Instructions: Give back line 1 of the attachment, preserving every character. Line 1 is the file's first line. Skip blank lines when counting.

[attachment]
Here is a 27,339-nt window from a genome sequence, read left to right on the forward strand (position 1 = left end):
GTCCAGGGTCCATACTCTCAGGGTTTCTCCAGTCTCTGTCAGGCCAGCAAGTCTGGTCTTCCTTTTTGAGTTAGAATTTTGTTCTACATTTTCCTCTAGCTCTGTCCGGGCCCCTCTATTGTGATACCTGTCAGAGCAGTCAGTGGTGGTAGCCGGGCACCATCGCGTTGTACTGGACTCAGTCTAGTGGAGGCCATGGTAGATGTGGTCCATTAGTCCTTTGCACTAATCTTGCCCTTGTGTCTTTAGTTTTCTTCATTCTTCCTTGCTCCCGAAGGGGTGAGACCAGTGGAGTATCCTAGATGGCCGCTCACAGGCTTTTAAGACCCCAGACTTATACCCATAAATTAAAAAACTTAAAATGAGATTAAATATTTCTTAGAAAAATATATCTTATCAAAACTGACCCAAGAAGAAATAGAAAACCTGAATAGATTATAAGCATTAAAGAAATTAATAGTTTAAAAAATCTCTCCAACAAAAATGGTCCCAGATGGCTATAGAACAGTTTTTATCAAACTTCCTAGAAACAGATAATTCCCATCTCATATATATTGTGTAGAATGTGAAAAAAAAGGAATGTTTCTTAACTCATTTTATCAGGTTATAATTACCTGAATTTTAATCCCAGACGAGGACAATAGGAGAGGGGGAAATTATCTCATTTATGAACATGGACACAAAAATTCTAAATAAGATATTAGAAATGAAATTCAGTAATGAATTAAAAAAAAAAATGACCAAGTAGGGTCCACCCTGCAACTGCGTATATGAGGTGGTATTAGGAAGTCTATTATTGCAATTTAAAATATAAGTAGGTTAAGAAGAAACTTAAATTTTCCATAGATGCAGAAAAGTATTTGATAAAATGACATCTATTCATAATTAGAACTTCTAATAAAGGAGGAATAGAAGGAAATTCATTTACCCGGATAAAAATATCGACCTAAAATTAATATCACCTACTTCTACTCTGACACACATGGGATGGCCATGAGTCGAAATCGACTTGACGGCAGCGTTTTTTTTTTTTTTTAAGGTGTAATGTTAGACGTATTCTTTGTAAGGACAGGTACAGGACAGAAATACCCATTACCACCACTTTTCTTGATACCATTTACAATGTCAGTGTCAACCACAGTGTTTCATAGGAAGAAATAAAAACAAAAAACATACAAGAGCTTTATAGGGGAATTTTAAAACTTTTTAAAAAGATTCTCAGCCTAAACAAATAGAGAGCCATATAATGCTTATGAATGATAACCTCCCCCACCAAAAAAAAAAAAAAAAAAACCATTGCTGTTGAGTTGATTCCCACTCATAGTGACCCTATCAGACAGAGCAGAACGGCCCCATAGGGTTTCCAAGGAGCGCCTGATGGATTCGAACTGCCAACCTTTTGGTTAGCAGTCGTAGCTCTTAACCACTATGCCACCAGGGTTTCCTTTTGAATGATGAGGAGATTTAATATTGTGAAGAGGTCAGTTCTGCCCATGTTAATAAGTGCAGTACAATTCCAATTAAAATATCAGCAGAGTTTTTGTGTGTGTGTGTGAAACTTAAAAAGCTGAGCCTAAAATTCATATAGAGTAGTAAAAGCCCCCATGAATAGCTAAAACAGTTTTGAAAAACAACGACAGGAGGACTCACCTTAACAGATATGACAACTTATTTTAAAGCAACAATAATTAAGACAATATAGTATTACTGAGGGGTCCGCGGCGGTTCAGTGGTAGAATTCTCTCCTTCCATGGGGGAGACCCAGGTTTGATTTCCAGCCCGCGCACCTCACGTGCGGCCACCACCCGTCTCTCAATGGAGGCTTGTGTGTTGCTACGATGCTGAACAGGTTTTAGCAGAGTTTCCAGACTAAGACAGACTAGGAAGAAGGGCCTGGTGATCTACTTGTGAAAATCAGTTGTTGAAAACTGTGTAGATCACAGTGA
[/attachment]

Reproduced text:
Here is a 27,339-nt window from a genome sequence, read left to right on the forward strand (position 1 = left end):